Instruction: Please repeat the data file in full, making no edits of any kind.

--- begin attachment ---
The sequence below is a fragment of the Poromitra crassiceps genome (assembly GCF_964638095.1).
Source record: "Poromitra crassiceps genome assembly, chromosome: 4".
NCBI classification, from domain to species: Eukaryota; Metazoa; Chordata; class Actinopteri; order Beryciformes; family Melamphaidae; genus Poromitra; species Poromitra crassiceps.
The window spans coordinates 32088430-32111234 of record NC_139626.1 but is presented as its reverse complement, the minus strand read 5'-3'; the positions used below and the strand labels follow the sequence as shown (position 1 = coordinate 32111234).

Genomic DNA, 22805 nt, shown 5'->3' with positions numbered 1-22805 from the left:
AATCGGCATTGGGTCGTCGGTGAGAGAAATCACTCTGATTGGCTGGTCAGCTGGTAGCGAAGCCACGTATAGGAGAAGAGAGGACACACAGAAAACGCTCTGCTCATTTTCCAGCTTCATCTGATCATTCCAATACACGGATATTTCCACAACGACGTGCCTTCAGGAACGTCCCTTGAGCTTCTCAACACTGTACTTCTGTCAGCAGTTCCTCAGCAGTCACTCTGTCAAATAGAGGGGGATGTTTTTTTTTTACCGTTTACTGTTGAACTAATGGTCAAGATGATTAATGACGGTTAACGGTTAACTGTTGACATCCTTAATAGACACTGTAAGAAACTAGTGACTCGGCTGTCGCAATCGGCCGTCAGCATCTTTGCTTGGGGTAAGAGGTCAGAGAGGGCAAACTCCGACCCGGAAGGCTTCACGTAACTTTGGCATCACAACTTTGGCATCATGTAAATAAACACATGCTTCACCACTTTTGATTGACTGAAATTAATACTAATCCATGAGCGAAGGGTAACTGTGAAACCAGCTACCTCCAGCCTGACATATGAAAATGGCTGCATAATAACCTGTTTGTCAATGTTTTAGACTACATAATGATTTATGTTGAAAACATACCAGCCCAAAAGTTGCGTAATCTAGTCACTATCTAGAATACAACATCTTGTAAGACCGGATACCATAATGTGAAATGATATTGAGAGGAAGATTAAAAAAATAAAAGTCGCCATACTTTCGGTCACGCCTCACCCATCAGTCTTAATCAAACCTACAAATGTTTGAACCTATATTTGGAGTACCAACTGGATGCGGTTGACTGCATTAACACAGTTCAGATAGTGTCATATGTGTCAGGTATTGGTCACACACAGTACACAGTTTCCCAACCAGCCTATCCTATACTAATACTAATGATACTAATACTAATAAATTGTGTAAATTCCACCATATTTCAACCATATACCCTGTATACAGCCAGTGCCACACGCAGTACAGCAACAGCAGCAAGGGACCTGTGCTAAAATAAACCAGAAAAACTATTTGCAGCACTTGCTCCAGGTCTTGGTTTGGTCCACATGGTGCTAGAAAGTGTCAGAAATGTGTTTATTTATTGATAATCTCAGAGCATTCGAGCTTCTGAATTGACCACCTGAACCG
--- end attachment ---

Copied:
The sequence below is a fragment of the Poromitra crassiceps genome (assembly GCF_964638095.1).
Source record: "Poromitra crassiceps genome assembly, chromosome: 4".
NCBI classification, from domain to species: Eukaryota; Metazoa; Chordata; class Actinopteri; order Beryciformes; family Melamphaidae; genus Poromitra; species Poromitra crassiceps.
The window spans coordinates 32088430-32111234 of record NC_139626.1 but is presented as its reverse complement, the minus strand read 5'-3'; the positions used below and the strand labels follow the sequence as shown (position 1 = coordinate 32111234).

Genomic DNA, 22805 nt, shown 5'->3' with positions numbered 1-22805 from the left:
AATCGGCATTGGGTCGTCGGTGAGAGAAATCACTCTGATTGGCTGGTCAGCTGGTAGCGAAGCCACGTATAGGAGAAGAGAGGACACACAGAAAACGCTCTGCTCATTTTCCAGCTTCATCTGATCATTCCAATACACGGATATTTCCACAACGACGTGCCTTCAGGAACGTCCCTTGAGCTTCTCAACACTGTACTTCTGTCAGCAGTTCCTCAGCAGTCACTCTGTCAAATAGAGGGGGATGTTTTTTTTTTACCGTTTACTGTTGAACTAATGGTCAAGATGATTAATGACGGTTAACGGTTAACTGTTGACATCCTTAATAGACACTGTAAGAAACTAGTGACTCGGCTGTCGCAATCGGCCGTCAGCATCTTTGCTTGGGGTAAGAGGTCAGAGAGGGCAAACTCCGACCCGGAAGGCTTCACGTAACTTTGGCATCACAACTTTGGCATCATGTAAATAAACACATGCTTCACCACTTTTGATTGACTGAAATTAATACTAATCCATGAGCGAAGGGTAACTGTGAAACCAGCTACCTCCAGCCTGACATATGAAAATGGCTGCATAATAACCTGTTTGTCAATGTTTTAGACTACATAATGATTTATGTTGAAAACATACCAGCCCAAAAGTTGCGTAATCTAGTCACTATCTAGAATACAACATCTTGTAAGACCGGATACCATAATGTGAAATGATATTGAGAGGAAGATTAAAAAAATAAAAGTCGCCATACTTTCGGTCACGCCTCACCCATCAGTCTTAATCAAACCTACAAATGTTTGAACCTATATTTGGAGTACCAACTGGATGCGGTTGACTGCATTAACACAGTTCAGATAGTGTCATATGTGTCAGGTATTGGTCACACACAGTACACAGTTTCCCAACCAGCCTATCCTATACTAATACTAATGATACTAATACTAATAAATTGTGTAAATTCCACCATATTTCAACCATATACCCTGTATACAGCCAGTGCCACACGCAGTACAGCAACAGCAGCAAGGGACCTGTGCTAAAATAAACCAGAAAAACTATTTGCAGCACTTGCTCCAGGTCTTGGTTTGGTCCACATGGTGCTAGAAAGTGTCAGAAATGTGTTTATTTATTGATAATCTCAGAGCATTCGAGCTTCTGAATTGACCACCTGAACCG